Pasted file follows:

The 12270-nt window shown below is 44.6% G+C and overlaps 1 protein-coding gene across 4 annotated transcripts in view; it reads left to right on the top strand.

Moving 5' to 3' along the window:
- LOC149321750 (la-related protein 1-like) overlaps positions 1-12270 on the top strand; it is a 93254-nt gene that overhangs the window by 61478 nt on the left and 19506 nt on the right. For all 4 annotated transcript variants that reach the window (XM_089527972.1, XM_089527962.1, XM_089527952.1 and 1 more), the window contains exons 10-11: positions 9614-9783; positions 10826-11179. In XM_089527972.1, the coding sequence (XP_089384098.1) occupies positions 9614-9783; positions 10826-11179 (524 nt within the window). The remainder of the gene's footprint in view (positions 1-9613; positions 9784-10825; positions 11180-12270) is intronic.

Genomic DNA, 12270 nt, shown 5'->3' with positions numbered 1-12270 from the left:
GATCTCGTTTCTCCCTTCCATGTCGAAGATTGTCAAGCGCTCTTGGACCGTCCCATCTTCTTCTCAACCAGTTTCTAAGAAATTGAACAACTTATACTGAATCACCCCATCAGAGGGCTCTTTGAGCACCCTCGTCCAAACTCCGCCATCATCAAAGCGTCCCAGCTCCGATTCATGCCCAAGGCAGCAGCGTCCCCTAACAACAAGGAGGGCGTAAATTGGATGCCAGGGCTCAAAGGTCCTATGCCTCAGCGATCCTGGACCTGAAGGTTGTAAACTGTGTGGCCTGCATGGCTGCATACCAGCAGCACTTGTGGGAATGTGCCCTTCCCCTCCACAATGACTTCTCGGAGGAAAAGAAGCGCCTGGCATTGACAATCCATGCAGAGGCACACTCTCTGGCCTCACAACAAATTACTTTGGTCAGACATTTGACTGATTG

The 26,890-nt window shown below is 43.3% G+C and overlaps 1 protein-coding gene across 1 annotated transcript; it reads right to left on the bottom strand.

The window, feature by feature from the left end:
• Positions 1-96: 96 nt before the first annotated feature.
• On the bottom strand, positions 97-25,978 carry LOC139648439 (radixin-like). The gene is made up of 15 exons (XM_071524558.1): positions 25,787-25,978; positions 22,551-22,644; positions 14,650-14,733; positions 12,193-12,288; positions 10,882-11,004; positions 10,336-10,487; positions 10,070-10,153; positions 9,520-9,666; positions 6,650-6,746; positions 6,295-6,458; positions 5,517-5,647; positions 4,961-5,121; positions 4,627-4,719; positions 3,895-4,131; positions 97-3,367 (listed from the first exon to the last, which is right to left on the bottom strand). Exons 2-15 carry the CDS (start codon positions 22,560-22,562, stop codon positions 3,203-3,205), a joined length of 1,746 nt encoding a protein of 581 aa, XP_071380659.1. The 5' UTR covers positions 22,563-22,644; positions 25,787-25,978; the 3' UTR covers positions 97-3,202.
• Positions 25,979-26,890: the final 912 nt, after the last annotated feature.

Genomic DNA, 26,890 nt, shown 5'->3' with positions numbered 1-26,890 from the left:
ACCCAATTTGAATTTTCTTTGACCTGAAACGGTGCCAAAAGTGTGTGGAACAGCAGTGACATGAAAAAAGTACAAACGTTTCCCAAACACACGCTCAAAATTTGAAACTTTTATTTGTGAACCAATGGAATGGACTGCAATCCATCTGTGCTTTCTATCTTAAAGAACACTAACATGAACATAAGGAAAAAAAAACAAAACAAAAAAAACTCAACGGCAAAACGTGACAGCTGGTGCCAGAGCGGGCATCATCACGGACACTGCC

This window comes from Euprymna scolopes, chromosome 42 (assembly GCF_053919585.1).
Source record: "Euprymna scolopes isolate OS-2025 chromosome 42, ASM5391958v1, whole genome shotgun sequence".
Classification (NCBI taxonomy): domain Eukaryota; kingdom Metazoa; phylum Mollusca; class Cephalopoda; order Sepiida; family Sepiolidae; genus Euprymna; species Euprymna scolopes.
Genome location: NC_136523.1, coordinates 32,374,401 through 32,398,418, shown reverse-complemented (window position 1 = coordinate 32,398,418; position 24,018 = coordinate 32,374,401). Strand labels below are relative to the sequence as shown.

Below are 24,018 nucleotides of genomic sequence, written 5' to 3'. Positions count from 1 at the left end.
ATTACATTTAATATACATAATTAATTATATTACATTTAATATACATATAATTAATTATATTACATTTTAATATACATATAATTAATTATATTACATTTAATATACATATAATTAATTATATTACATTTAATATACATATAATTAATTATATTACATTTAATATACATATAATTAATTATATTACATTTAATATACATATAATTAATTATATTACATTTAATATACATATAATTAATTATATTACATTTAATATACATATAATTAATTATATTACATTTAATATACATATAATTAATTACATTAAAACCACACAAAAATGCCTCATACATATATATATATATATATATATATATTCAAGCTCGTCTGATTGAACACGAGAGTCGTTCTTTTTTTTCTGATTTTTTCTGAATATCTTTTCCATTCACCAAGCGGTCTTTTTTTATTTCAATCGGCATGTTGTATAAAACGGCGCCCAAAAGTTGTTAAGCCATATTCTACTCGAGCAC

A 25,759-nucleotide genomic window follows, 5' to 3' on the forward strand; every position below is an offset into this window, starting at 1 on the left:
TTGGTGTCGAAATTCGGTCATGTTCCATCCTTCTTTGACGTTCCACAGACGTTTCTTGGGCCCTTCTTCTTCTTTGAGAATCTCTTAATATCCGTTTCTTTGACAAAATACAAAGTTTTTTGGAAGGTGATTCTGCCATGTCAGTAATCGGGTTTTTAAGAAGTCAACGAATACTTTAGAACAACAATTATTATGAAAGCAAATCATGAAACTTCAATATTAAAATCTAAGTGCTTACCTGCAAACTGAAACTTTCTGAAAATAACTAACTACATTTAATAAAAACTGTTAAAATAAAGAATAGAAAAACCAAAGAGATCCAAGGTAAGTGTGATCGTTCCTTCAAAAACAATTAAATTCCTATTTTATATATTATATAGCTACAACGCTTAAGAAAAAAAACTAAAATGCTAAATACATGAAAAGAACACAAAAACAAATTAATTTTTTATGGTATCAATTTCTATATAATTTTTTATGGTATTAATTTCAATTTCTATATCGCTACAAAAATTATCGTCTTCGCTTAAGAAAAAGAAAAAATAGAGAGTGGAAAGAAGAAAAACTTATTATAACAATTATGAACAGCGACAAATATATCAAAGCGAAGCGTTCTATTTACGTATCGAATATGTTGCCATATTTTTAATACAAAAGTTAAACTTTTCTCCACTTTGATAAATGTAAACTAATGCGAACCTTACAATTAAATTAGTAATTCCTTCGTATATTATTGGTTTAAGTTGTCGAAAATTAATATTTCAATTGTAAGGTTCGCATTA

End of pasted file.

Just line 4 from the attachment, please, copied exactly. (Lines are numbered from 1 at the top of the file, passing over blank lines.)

Genomic DNA, 12270 nt, shown 5'->3' with positions numbered 1-12270 from the left: